Shelter from the storm

Hurricane Katrina’s destructive effects have left us speechless, but we’ll be talking about it for as long as we live. Those authorities who were forewarned repeatedly about this impending catastrophe but who failed to take the prescribed precautionary measures, or who were prevented from doing so, will hear interminable criticism from unforgiving future generations. As one wag put it, “In this case we can’t just lock the barn after the horse has been stolen. Even the barn is gone”. We’ve been taught a lesson though. It can happen here. And this isn’t the first time Mother Nature showed us her fury. The devastating Hurricane of ‘38 came out of the blue and many of us in the Northeast heard the word “hurricane” for the very first time during those terrifying hours. But Katrina was different. For those without shelter or the wherewithal to flee, things will never be the same. Sadly.

It should never be the same in the Gulf States either. Every conceivable measure must be taken to guarantee the survival of those exposed to natural disasters. Evacuation is the surest way to preserve lives, and where evacuation is not possible, shelters must be made available. There can be no excuse now. Instead of spending a billion dollars a day killing people in foreign lands, why not use that money to preserve lives and property in our own country?
• Katrina’s tide could not have been stemmed by the deteriorated levees and authorities at every level knew it in advance. The very highest authorities, however, had their own priorities. You can be sure that this particular barn will be locked post haste.
• Evacuation measures? Easy. Every piece of government-owned rolling stock, along with those countless school buses, must be programmed to take wing with preassigned passengers. [Speaking of taking wing, many years ago, the U.S. Naval Flight Program in Pensacola had an emergency “flyaway” program in effect during hurricane seasons. Solo pilots were each assigned an SNJ, and were told to follow a flight leader to safety. Sophisticated weather forecasting methods had not been perfected back then and the “flyaway” was a sudden and surprising event. But it was still a simple and effective measure because the Navy was prepared. With several days notice the Gulf States could easily undertake a successful flyaway-type evacuation.]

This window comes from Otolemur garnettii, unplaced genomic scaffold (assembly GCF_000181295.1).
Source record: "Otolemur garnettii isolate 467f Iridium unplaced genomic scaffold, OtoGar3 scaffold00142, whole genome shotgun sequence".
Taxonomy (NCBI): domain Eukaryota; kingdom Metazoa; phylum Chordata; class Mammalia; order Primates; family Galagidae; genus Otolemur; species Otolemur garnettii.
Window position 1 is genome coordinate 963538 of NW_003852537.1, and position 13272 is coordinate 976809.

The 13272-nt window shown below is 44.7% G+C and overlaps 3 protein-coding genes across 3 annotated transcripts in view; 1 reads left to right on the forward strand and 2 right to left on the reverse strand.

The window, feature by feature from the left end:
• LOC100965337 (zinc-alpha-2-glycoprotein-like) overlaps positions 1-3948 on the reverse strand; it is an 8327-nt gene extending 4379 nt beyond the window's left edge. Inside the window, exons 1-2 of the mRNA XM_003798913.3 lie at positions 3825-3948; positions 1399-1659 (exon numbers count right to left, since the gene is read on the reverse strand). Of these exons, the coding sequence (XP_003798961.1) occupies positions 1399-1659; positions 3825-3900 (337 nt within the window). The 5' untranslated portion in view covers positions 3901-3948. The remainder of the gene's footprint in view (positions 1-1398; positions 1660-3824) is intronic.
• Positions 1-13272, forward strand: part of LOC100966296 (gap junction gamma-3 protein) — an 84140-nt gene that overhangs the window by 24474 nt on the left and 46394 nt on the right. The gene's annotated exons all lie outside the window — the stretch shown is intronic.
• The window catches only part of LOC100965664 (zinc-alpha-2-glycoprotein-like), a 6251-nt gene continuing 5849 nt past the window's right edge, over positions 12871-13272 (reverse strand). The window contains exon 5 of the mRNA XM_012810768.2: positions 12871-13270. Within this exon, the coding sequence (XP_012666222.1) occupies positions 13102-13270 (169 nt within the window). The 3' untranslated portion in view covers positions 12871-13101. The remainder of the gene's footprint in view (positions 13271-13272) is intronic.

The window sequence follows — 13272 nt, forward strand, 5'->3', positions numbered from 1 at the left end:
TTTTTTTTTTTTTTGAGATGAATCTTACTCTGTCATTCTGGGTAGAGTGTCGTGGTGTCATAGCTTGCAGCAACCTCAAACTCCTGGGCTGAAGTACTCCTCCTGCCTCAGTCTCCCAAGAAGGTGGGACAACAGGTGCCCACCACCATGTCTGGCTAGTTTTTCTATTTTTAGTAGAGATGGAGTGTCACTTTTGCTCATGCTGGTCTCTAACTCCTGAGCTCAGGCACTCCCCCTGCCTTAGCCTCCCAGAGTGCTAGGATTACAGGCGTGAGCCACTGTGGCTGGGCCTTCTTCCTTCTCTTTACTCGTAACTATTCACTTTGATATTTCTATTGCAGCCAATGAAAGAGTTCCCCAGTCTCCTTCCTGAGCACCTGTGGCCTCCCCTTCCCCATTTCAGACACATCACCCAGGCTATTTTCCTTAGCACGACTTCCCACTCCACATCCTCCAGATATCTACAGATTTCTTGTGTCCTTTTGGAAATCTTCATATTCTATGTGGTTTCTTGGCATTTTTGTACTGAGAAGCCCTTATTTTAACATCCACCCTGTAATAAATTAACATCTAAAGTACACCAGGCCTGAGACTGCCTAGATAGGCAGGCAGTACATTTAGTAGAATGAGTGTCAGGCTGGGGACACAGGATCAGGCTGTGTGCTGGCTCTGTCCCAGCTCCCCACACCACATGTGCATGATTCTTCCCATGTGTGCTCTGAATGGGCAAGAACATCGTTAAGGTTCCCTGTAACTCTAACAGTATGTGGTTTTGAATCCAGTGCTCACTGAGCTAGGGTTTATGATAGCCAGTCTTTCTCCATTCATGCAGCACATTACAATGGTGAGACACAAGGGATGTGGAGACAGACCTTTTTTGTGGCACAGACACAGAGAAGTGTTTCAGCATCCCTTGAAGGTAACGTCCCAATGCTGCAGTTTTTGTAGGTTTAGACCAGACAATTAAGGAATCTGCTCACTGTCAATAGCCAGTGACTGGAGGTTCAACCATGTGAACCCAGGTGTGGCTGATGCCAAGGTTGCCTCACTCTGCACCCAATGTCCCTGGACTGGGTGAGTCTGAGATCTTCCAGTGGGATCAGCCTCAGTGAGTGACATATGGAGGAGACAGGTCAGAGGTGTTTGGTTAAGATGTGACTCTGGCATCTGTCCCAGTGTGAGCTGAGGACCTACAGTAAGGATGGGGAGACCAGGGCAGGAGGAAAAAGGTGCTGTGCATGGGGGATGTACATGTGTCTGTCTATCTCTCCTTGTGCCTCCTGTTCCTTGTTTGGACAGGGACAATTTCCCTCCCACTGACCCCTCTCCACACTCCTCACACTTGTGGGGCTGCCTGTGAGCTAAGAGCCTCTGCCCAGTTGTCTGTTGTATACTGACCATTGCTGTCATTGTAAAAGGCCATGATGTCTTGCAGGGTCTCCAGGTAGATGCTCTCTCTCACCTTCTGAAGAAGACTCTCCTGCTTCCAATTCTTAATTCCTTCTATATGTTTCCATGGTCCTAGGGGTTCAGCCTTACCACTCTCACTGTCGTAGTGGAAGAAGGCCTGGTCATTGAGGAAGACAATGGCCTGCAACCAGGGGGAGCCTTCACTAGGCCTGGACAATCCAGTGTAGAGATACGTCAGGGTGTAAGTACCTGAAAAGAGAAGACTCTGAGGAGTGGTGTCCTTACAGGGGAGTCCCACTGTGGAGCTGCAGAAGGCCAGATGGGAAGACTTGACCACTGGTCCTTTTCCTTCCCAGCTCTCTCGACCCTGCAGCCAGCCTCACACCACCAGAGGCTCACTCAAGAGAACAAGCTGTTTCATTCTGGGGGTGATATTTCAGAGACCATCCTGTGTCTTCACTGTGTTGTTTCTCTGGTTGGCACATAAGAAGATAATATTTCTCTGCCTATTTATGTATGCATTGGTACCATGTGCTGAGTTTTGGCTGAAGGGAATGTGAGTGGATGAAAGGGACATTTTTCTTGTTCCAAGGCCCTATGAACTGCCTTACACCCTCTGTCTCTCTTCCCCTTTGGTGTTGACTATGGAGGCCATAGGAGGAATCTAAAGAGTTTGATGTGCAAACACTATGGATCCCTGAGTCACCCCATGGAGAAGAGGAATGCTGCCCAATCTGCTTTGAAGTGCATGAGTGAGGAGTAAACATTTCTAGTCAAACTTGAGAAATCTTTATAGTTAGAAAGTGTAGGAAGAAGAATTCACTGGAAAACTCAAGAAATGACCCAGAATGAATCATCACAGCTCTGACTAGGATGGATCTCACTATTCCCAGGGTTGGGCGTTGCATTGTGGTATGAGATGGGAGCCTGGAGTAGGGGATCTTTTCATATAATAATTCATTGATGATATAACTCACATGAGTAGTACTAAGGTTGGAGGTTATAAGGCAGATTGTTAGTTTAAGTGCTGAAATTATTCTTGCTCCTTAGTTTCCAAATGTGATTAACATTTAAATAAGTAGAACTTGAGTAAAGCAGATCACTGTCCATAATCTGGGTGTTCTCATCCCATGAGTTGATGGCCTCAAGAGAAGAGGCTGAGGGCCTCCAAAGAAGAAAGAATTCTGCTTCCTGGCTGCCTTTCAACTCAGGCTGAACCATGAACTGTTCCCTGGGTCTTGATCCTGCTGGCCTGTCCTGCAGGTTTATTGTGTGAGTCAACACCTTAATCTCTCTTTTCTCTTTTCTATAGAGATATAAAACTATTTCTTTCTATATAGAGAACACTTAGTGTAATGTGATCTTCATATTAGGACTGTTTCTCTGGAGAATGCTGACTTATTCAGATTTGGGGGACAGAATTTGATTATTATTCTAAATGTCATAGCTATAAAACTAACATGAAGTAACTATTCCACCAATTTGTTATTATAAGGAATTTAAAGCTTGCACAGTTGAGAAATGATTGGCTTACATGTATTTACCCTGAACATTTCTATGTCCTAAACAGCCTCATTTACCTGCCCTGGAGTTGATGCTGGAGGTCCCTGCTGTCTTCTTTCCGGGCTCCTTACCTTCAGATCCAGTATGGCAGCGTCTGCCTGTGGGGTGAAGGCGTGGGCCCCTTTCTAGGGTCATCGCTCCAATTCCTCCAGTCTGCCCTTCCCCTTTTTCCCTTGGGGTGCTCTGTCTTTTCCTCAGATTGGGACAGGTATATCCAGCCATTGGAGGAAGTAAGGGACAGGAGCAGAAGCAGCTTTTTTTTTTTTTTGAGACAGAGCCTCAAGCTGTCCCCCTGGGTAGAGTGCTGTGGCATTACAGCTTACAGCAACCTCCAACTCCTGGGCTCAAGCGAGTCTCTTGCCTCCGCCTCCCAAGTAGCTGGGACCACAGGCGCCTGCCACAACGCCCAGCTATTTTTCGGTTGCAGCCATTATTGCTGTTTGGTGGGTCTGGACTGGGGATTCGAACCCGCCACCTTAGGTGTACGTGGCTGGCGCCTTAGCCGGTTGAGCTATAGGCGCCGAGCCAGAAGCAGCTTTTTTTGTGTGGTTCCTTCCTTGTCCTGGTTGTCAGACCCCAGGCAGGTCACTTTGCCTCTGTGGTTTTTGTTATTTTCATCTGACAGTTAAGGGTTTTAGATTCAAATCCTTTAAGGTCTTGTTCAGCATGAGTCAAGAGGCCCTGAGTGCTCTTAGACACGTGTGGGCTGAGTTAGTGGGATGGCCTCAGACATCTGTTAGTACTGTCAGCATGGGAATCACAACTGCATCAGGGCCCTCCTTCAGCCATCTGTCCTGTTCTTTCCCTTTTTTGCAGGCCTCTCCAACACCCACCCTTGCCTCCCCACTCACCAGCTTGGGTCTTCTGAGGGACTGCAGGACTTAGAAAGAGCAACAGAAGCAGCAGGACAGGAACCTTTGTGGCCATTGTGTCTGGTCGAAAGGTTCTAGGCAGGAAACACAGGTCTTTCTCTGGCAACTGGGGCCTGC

• Shelters? There are storm-proof buildings throughout the entire area. During World War II, and even during the Cold War, every such building was a designated air raid shelter. We were thoroughly prepared for imagined events back then, and now we must prepare ourselves for events that are real rather than imagined.
• Click on to our “Method of Operation” page again. Did you notice that the four-story Administration Building between the two operating storage and retrieval sections has been designated as an Emergency Civil Defense Shelter? Most of our facilities will be built at the water’s edge, of course, and must be designed to withstand hurricane and earthquake stresses. It was only natural for us to anticipate the secondary use of these structures as Civil Defense Structures. It might be well to add at this point that the condensed configuration of this racking structure prevents movement and displacement of the slotted containers stored within the structure. This safety feature is not available in exposed conventional container terminals, and it’s just one more benefit we have to offer. Something to think about.